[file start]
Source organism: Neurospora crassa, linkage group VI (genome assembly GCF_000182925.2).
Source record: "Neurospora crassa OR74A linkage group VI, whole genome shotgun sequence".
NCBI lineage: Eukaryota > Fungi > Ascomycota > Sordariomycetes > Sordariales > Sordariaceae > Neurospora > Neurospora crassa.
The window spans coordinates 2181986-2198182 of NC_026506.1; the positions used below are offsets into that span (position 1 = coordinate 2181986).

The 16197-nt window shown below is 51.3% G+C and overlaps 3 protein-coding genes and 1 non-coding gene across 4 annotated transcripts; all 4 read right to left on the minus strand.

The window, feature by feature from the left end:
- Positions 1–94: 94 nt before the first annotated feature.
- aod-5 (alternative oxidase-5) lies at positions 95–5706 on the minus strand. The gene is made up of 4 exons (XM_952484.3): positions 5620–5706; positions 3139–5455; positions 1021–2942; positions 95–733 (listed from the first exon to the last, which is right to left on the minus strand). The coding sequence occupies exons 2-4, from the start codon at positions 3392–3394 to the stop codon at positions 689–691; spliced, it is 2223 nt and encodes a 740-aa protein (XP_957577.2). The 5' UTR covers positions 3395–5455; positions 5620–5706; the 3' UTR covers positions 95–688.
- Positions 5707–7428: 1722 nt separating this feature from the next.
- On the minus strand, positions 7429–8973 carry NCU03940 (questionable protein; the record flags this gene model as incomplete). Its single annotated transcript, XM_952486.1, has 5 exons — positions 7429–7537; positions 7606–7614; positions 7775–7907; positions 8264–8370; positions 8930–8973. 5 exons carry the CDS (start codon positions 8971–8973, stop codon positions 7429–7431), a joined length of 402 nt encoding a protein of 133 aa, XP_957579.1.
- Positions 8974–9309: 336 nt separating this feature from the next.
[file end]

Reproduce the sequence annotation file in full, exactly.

Source organism: Neurospora crassa, linkage group VI (genome assembly GCF_000182925.2).
Source record: "Neurospora crassa OR74A linkage group VI, whole genome shotgun sequence".
NCBI lineage: Eukaryota > Fungi > Ascomycota > Sordariomycetes > Sordariales > Sordariaceae > Neurospora > Neurospora crassa.
The window spans coordinates 2181986-2198182 of NC_026506.1; the positions used below are offsets into that span (position 1 = coordinate 2181986).

The 16197-nt window shown below is 51.3% G+C and overlaps 3 protein-coding genes and 1 non-coding gene across 4 annotated transcripts; all 4 read right to left on the minus strand.

The window, feature by feature from the left end:
- Positions 1–94: 94 nt before the first annotated feature.
- aod-5 (alternative oxidase-5) lies at positions 95–5706 on the minus strand. The gene is made up of 4 exons (XM_952484.3): positions 5620–5706; positions 3139–5455; positions 1021–2942; positions 95–733 (listed from the first exon to the last, which is right to left on the minus strand). The coding sequence occupies exons 2-4, from the start codon at positions 3392–3394 to the stop codon at positions 689–691; spliced, it is 2223 nt and encodes a 740-aa protein (XP_957577.2). The 5' UTR covers positions 3395–5455; positions 5620–5706; the 3' UTR covers positions 95–688.
- Positions 5707–7428: 1722 nt separating this feature from the next.
- On the minus strand, positions 7429–8973 carry NCU03940 (questionable protein; the record flags this gene model as incomplete). Its single annotated transcript, XM_952486.1, has 5 exons — positions 7429–7537; positions 7606–7614; positions 7775–7907; positions 8264–8370; positions 8930–8973. 5 exons carry the CDS (start codon positions 8971–8973, stop codon positions 7429–7431), a joined length of 402 nt encoding a protein of 133 aa, XP_957579.1.
- Positions 8974–9309: 336 nt separating this feature from the next.